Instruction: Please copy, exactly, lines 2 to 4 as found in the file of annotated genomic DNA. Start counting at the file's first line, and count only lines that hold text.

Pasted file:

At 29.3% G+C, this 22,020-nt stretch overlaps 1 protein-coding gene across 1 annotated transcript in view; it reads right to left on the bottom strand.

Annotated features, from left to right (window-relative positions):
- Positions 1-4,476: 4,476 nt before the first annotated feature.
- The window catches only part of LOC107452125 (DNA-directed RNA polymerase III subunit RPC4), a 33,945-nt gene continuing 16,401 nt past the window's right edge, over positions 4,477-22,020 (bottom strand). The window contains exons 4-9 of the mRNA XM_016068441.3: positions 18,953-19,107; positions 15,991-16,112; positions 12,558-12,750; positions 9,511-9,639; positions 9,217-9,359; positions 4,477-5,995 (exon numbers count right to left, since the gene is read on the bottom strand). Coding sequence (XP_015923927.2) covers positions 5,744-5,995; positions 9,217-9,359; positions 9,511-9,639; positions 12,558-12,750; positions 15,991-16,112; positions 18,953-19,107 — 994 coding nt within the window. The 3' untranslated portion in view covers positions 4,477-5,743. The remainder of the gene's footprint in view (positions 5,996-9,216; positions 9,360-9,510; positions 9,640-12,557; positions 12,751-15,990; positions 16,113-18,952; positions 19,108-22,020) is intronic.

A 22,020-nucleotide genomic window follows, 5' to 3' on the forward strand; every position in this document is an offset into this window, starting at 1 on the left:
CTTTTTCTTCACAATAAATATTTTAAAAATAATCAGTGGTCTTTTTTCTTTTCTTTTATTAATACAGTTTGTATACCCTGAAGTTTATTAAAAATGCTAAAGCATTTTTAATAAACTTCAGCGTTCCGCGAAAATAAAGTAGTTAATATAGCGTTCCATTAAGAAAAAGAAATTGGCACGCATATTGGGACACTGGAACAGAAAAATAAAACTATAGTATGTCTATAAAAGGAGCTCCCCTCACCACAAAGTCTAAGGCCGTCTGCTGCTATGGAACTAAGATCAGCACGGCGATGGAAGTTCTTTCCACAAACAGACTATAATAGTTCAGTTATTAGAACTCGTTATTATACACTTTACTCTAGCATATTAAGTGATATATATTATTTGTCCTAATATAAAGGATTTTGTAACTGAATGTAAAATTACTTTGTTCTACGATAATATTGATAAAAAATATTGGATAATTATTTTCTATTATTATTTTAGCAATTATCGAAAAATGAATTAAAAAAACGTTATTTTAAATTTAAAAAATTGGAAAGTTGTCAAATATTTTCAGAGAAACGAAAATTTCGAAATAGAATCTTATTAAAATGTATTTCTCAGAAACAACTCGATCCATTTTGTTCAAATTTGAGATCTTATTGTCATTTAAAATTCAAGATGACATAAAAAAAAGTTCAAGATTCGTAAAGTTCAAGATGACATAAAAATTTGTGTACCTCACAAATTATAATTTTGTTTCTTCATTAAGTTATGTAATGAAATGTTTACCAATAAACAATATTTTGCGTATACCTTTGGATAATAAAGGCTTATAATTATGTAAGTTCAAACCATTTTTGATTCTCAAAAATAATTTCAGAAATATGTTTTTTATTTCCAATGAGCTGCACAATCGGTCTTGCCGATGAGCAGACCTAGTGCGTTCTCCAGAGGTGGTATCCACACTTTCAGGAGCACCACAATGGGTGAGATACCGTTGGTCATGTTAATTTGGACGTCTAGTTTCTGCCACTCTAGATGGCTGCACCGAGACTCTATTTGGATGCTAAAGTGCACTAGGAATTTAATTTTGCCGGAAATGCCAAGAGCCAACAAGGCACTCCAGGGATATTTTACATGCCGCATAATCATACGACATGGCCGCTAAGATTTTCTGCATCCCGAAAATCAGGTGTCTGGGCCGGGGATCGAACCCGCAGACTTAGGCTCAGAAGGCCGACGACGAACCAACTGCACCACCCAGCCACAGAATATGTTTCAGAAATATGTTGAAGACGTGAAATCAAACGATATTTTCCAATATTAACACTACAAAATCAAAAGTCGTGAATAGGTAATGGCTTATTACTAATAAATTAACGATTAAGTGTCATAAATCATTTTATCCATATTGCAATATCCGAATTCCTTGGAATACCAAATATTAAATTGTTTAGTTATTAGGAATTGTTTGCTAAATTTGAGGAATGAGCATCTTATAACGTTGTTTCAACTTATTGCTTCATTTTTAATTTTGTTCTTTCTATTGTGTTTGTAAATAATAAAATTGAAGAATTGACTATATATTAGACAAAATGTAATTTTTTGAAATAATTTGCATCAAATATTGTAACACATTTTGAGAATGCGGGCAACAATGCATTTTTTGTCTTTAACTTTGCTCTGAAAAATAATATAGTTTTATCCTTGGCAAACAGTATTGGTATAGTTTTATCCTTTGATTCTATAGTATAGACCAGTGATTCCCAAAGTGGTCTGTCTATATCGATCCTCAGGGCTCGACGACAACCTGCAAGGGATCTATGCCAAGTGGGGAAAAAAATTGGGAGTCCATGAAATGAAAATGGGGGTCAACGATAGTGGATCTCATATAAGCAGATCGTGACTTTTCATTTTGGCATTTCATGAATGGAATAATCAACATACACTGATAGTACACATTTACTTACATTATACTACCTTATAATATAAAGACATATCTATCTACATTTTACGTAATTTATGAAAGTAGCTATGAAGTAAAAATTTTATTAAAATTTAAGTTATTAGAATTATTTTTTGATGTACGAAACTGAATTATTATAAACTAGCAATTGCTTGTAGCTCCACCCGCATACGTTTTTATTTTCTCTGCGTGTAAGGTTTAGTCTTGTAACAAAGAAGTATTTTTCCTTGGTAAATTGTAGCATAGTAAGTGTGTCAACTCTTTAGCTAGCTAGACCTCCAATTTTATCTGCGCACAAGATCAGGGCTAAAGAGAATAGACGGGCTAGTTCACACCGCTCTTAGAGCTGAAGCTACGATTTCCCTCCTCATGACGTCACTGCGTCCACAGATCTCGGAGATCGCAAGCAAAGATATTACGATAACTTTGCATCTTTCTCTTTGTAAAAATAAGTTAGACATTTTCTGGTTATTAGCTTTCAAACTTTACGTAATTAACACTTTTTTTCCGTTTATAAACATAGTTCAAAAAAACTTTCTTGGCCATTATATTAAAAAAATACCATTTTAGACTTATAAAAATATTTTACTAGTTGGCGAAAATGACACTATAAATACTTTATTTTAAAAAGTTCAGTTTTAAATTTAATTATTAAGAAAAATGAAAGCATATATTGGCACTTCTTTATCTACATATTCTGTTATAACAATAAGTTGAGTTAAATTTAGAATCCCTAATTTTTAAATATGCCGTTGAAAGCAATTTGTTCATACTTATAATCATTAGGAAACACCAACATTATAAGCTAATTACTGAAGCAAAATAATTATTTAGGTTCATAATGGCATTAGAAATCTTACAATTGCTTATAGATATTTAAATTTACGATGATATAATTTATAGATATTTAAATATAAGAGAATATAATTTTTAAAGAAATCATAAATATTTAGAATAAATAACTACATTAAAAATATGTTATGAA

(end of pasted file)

Annotated features, from left to right (window-relative positions):
- Positions 1-4,476: 4,476 nt before the first annotated feature.
- The window catches only part of LOC107452125 (DNA-directed RNA polymerase III subunit RPC4), a 33,945-nt gene continuing 16,401 nt past the window's right edge, over positions 4,477-22,020 (bottom strand). The window contains exons 4-9 of the mRNA XM_016068441.3: positions 18,953-19,107; positions 15,991-16,112; positions 12,558-12,750; positions 9,511-9,639; positions 9,217-9,359; positions 4,477-5,995 (exon numbers count right to left, since the gene is read on the bottom strand). Coding sequence (XP_015923927.2) covers positions 5,744-5,995; positions 9,217-9,359; positions 9,511-9,639; positions 12,558-12,750; positions 15,991-16,112; positions 18,953-19,107 — 994 coding nt within the window. The 3' untranslated portion in view covers positions 4,477-5,743. The remainder of the gene's footprint in view (positions 5,996-9,216; positions 9,360-9,510; positions 9,640-12,557; positions 12,751-15,990; positions 16,113-18,952; positions 19,108-22,020) is intronic.